The Clash between Christian World Views and Capitalism in U.S. Politics
In recent years, especially after the start of the financial crisis, people all over the world have become more and more worried about the enormous influence of economic factors on their lives. On the level of politics, capitalistic interests seem to get out of control. In the ongoing presidential election campaign in the U.S., economic issues play a major role in the candidates’ canvassing. At the same time, religious beliefs and conflicts seem to become more important in political debates. Political leaders use expressions of their faith to gain votes from certain sections of the population. A March 2012 study by the Pew Research Center found that in the U.S. “[a] plurality of the public (38%) says that there has been too much expression of religious faith and prayer from political leaders.” In general, the influence of economic as well as religious issues seems to have gained influence, especially in U.S. politics. Thus, the question arises in how far politics, capitalism and religion are interrelated.
In his essay “The Market as God,” Harvey Cox (1999) establishes a connection between these aspects by comparing capitalism to a religion. He argues that the principles of the free market are similar to certain religious concepts. Cox claims that the so called Market God has three typical divine attributes: omnipotence, omniscience, and omnipresence. Arlie Russell Hochschild takes up this idea and contends that there is a “sense of the sacred” (2003: 147) in what she calls the religion of capitalism (146). Both Cox (1999) and Hochschild (2003: 148) agree that capitalism functions as a rival religion against the traditional religions like Christianity and Judaism.
As mentioned above, in the course of the ongoing global financial crisis, it has become clear that politicians in nearly all governments are deeply involved in economic affairs and processes. The New York Times article “Protestors Against Wall Street” (2011) refers to the “elected officials’ hunger for campaign cash from Wall Street.” At the same time, a large number of U.S. politicians are outspoken and convinced Christians and even bring their religious points of view into political debates. If the so called Market God and Christianity are regarded as rival religions, this intermingling of economic and religious interests in politics seems highly illogical. In the following, I will use Cox’s and Hochschild’s concepts of the Market God and capitalism as a religion facetiously to describe a clash between religious and economic interests that manifests itself in U.S. politics. I will argue that U.S. politicians who claim to be Christians and participate in the practices of capitalism at the same time are untrustworthy as they act in an inconsequential way.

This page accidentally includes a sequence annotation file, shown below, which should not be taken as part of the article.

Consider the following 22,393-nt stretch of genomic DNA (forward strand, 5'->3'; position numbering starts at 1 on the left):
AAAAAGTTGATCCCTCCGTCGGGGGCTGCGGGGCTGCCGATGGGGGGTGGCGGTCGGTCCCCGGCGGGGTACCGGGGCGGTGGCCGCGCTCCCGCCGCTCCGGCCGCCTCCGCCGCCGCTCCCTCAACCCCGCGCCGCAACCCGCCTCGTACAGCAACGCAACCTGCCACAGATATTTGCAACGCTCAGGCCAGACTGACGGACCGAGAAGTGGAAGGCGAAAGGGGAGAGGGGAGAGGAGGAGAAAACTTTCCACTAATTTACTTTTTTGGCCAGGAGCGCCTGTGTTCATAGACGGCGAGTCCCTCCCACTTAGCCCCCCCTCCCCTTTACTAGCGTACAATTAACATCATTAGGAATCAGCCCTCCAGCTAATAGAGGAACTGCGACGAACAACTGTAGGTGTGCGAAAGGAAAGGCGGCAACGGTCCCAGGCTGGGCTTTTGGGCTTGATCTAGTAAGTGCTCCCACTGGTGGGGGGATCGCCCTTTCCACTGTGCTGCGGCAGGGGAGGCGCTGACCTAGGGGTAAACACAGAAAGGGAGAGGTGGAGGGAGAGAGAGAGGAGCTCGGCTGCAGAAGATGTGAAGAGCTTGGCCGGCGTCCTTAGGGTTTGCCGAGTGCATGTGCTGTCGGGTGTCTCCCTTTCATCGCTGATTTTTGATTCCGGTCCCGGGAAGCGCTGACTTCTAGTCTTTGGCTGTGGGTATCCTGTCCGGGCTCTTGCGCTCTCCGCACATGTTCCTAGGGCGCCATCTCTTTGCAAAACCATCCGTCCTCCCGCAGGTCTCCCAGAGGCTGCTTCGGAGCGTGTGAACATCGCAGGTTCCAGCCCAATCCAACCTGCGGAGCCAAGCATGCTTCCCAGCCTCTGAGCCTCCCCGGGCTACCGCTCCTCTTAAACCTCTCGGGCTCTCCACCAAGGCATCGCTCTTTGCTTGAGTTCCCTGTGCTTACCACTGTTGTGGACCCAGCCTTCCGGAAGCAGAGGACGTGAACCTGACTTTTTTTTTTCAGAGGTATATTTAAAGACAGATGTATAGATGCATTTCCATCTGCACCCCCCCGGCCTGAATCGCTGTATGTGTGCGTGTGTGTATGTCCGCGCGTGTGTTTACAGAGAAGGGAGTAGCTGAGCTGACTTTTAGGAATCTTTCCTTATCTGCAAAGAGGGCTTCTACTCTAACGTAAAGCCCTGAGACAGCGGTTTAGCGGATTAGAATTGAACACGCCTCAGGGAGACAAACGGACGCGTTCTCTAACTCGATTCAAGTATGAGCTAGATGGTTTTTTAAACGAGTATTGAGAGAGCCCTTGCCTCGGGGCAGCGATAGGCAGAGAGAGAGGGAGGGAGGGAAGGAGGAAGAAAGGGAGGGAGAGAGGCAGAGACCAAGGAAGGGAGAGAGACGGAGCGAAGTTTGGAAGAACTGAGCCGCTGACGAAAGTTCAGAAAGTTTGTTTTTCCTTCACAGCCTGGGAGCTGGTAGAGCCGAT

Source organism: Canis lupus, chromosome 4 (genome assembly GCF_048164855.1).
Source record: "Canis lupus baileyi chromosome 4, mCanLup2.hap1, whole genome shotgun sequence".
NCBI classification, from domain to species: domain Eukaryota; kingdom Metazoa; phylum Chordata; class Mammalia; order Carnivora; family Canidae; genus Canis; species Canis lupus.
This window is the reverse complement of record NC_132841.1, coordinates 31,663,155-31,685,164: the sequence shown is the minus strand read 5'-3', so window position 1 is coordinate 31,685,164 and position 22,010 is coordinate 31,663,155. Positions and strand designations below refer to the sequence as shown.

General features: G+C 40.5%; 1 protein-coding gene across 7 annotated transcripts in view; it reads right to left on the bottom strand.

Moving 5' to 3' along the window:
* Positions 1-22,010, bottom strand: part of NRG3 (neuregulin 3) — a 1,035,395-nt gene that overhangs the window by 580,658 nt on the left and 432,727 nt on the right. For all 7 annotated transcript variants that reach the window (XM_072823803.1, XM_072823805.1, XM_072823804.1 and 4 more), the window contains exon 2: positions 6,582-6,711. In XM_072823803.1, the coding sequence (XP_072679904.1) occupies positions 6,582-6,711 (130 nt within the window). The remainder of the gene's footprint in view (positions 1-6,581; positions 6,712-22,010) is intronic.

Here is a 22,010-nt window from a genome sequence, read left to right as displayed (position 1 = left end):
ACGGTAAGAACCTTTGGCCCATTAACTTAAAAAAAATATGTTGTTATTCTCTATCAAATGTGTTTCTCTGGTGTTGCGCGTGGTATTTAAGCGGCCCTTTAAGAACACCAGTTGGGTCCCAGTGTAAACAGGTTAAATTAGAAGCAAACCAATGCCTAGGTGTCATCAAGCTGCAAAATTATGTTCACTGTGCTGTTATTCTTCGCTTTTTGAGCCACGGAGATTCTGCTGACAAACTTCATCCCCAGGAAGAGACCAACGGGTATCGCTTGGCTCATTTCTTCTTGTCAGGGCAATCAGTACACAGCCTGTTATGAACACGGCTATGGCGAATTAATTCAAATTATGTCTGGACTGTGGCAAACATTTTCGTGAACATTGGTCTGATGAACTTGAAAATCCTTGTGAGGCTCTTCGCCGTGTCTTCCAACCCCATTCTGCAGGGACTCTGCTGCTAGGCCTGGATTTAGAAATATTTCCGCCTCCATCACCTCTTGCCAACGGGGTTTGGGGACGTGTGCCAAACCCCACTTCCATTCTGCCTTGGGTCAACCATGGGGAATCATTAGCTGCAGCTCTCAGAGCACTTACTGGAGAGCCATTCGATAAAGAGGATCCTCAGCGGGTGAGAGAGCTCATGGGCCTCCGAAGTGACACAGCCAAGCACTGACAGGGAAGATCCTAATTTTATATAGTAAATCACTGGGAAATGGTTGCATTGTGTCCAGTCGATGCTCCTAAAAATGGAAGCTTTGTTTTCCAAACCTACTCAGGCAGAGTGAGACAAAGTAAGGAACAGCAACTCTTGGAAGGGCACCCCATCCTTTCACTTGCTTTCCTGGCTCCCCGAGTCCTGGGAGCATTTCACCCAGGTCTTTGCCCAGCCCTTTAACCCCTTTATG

A major contradiction between Christianity and the “religion” of capitalism is the concept of sacrifice. Christians are not asked to make any material sacrifices as they believe that Jesus’ death on the cross was God’s ultimate sacrifice to humankind. Among other Christian theologians, Martin Luther claimed that people have to spend time reading the Bible, contemplating God and living their faith in order to reach salvation in the afterlife. By contrast, the so called Market God asks for a completely different type of sacrifice. According to Hochschild (2003: 148), capitalism “calls for sacrifice through long hours of work, and offers its blessings through commodities.” People are expected to work in order to increase their standard of living. Material wealth is regarded as capitalism’s form of salvation (Hochschild 2003: 148).